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In re Arbitration Between of Finkel

UNITED STATES DISTRICT COURT EASTERN DISTRICT OF NEW YORK
Apr 14, 2020
18 CV 3798 (CBA)(RML) (E.D.N.Y. Apr. 14, 2020)

Opinion

18 CV 3798 (CBA)(RML)

04-14-2020

In the Matter of the Arbitration Between: DR. GERALD R. FINKEL, as Chairman of the Joint Industry Board of the Electrical Industry, Petitioner, -and- ALLSTATE ELECTRIC CORPORATION, Respondent.


MEMORANDUM AND ORDER

:

On August 28, 2019, I issued a Memorandum and Order granting in part and denying in part petitioner's motion to confirm an arbitration award. (See Memorandum and Order, dated Aug. 28, 2019 (the "M&O"), Dkt. No. 40.) While I confirmed the award, I held that respondent was entitled to a reduction in the amount due in order to account for payments it had made to petitioner since the issuance of the award, which petitioner had not applied to the award balance. (See id. at 6-7.) Because I was unable to determine based on the record the exact amount due and owing, I directed the parties to make supplemental submissions clarifying the amount paid. (See id. at 8-9.) Having received multiple rounds of supplemental submissions and held a telephone conference with the parties, I find that petitioner is owed $46,326.79 on the award, plus $15,534.80 in attorney's fees and $745.18 in costs.

The parties consented to my jurisdiction to decide petitioner's motion. (See Consent to Magistrate Judge Disposition, dated Feb. 8, 2019, Dkt. No. 21.)

BACKGROUND AND FACTS

Familiarity with the underlying facts of this case and with the M&O is assumed. Briefly, an arbitration award was issued on June 12, 2018 in favor of petitioner Dr. Gerald R. Finkel, Chairman of the Joint Industry Board of the Electrical Industry ("petitioner"), in the amount of $915,030.97. (See id. at 2.) On June 29, 2018, petitioner moved to confirm the award. (See Petition to Confirm Arbitration Award, dated June 29, 2018 ("Pet."), Dkt. No. 1.) At some point thereafter, respondent paid a portion of the award, leaving a balance of $259,646.79 unpaid. (See M&O at 3.) The parties then entered into settlement negotiations in an attempt to resolve their dispute as to the remaining balance. (See id.) They reached an agreement in principal, but were ultimately unable to finalize and execute a settlement agreement. (See id.) Following the breakdown in the parties' settlement negotiations, respondent sent petitioner a series of checks labeled "settlement payment" and numbered "1 of 24," "2 of 24," etc. to correspond to the number of payments that would have been made under the settlement agreement had it been executed. (See id.) Petitioner cashed those checks, but did not apply them to the award balance. (See id. at 4.) Petitioner then renewed its confirmation motion, seeking the full balance of $259,646.79. (See Motion to Confirm Arbitration Award, dated Feb. 22, 2019, Dkt. No. 23.) Respondent did not dispute the validity of the underlying award, but did dispute the amount due. (See M&O at 5.)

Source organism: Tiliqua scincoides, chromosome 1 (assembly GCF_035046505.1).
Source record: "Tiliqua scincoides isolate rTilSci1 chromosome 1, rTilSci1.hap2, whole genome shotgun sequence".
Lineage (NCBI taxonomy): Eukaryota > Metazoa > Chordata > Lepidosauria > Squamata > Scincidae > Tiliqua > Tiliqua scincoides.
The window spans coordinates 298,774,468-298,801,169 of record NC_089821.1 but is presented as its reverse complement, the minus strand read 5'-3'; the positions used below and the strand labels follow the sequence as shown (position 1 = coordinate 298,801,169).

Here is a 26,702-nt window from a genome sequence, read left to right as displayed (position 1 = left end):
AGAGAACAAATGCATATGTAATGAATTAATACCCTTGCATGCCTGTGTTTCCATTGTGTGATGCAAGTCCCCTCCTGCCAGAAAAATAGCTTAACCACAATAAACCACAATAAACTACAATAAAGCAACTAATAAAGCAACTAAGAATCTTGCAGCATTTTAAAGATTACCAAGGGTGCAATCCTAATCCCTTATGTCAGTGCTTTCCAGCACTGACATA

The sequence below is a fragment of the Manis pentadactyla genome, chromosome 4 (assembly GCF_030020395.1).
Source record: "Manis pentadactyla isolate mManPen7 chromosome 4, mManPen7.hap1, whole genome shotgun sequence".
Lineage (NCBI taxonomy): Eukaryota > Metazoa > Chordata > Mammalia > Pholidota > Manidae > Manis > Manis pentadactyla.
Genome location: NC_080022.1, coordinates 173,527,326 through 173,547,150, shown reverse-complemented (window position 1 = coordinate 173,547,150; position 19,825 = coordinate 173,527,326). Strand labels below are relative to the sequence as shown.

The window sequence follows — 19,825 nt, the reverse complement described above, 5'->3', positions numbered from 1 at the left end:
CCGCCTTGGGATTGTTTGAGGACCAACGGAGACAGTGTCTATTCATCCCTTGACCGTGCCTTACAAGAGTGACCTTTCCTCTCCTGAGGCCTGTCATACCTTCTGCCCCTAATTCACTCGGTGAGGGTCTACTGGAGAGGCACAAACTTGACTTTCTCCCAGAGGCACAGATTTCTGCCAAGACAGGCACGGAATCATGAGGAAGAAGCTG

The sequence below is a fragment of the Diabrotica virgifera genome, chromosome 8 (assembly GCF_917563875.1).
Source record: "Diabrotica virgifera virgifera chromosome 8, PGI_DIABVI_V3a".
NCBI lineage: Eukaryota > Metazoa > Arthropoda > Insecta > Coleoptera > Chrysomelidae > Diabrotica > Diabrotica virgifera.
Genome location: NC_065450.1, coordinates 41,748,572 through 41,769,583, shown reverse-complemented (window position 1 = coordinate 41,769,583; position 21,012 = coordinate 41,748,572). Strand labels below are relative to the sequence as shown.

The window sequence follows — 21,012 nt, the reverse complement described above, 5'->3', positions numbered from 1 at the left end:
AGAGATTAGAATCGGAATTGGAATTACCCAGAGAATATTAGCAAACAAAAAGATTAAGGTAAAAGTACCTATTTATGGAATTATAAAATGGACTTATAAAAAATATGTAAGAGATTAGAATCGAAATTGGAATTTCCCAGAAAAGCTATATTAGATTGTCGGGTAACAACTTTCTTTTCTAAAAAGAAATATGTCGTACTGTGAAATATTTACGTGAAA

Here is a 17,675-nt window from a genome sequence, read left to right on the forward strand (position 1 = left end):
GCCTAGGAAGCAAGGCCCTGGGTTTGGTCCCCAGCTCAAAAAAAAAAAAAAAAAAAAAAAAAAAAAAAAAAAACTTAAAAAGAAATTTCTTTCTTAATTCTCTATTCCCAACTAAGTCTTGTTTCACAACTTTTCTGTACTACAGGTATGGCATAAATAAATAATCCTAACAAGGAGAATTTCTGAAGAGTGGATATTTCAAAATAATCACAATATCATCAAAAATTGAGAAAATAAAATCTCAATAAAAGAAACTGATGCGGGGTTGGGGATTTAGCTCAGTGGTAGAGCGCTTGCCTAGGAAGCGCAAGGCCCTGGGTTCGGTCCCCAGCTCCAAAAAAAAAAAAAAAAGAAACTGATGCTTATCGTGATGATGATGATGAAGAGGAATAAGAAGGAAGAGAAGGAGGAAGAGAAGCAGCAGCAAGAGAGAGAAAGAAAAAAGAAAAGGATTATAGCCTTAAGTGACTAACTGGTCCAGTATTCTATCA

In the M&O, I confirmed the award, but held that respondent was entitled to have the payments it had made following the breakdown in settlement negotiations applied to the award balance. (See id. at 6-7.) Unfortunately, I was unable to award damages at that time because the record was unclear as to how much respondent had already paid. Whereas respondent claimed it had sent petitioner thirteen checks, each in the amount of $13,332.50, for a total of $173,322.50, petitioner claimed it had received only ten checks, totaling $133,325. (See id. at 8.) Therefore, I directed the parties to submit supplemental documentation clarifying the amount paid. (See id. at 8-9.) I additionally deferred a ruling on petitioner's application for attorney's fees and costs until a final judgment could be entered. (See id. at 9.)

On September 11, 2019, petitioner filed the declaration of Christina Sessa, Esq., which stated that petitioner had received sixteen payments of $13,332.50, for a total of $213,320. (See Declaration of Christina Sessa, Esq., dated Sept. 10, 2019 ("Sessa Decl."), Dkt. No. 41, ¶ 2; Petitioner's Payment List ("Pet.'s Payment List"), annexed as Ex. A to Sessa Decl.) Thus, according to petitioner, a balance of $46,326.79 remains due and owing. (See Sessa Decl. ¶ 5.) Meanwhile, on September 20, 2019, respondent filed the declaration of Robert Falesto, which stated that respondent had made seventeen payments of $13,332.50, for a total of $226,652.50. (See Declaration of Robert Falesto, dated Sept. 17, 2019, Dkt. No. 44, ¶ 4; Respondent's Payment List ("Resp.'s Payment List"), annexed as Ex. A to Falesto Decl.) Thus, according to respondent, a balance of $32,994.29 remains due and owing. (See Falesto Decl. ¶ 8.) The parties' dispute centers on a single check, intended to cover the twelfth installment payment under the unexecuted settlement agreement ("check 2836" or "payment twelve"), which respondent claims it sent to petitioner and petitioner claims it never received. (See Pet.'s Payment List; Resp.'s Payment List.; see also Declaration of Christina Sessa, Esq., dated Apr. 12, 2019, Dkt. No. 35, ¶ 10, n.1.)